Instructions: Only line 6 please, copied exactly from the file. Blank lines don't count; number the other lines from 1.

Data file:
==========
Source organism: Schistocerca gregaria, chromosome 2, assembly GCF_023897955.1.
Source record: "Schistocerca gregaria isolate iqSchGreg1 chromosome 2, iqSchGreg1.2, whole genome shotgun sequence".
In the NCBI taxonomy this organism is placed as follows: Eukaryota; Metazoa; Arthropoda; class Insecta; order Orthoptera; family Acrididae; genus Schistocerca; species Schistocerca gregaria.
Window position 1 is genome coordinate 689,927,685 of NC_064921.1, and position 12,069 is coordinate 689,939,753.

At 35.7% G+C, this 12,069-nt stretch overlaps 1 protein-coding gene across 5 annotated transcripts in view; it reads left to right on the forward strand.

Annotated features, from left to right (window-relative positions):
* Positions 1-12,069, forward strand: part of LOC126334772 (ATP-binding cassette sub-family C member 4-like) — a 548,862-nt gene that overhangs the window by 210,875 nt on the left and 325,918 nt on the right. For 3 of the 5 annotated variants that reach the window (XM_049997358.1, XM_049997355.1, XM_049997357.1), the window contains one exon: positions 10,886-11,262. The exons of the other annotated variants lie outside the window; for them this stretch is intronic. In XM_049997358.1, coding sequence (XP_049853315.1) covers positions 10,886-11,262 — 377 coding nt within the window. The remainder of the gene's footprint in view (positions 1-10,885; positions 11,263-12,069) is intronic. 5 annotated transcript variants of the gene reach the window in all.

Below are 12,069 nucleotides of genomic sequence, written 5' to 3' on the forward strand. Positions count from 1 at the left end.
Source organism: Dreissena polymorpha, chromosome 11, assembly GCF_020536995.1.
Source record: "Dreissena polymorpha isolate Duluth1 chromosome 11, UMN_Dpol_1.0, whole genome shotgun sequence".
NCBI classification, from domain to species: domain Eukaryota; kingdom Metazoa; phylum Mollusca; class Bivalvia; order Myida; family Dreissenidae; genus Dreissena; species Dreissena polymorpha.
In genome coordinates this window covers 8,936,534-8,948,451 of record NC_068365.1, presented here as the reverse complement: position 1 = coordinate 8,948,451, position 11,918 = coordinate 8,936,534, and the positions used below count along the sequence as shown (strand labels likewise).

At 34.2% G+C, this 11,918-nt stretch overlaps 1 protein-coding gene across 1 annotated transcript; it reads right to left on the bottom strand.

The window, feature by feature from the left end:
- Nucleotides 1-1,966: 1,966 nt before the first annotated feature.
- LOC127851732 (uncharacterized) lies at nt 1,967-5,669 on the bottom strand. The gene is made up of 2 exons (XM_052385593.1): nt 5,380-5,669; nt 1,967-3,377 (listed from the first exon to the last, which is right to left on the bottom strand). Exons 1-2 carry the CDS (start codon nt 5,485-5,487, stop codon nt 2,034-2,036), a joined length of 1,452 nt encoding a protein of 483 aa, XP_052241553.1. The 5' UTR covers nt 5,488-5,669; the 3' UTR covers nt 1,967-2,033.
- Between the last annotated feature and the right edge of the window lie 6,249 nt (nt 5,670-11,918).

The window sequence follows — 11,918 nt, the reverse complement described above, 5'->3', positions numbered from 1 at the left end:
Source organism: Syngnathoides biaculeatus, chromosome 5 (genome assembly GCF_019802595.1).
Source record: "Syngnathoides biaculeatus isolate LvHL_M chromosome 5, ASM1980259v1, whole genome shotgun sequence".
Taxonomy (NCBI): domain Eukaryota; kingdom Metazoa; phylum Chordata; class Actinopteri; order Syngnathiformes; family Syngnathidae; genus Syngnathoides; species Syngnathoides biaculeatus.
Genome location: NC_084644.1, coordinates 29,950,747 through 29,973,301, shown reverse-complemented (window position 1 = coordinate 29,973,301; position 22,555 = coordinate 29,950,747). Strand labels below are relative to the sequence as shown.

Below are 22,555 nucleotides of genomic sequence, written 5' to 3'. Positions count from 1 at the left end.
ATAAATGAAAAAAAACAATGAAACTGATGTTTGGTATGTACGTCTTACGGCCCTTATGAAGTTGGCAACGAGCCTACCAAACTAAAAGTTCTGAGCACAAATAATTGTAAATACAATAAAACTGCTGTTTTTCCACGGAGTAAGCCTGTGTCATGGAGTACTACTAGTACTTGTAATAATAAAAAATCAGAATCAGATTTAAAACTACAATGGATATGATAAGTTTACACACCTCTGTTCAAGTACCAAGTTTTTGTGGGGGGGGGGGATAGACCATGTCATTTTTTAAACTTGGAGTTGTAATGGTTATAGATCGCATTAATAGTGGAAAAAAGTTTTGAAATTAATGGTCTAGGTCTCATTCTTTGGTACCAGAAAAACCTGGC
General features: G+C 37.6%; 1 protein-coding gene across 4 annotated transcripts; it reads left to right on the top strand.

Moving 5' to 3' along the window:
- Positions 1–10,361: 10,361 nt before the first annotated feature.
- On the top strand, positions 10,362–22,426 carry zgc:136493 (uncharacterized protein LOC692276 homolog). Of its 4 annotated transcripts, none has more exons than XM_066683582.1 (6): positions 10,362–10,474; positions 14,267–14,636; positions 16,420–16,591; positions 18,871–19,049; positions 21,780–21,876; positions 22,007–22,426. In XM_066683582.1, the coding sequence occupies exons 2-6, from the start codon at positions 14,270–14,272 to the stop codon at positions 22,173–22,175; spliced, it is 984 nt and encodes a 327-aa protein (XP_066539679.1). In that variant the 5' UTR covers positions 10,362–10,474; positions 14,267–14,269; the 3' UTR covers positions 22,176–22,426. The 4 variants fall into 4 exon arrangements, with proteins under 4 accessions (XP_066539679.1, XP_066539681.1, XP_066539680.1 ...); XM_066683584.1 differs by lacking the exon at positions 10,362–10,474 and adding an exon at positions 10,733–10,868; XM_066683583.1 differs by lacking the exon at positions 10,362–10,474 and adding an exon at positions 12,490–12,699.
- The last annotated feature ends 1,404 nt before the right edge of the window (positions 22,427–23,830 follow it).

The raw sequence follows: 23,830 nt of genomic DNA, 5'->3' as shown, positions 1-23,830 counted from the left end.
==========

Annotated features, from left to right (window-relative positions):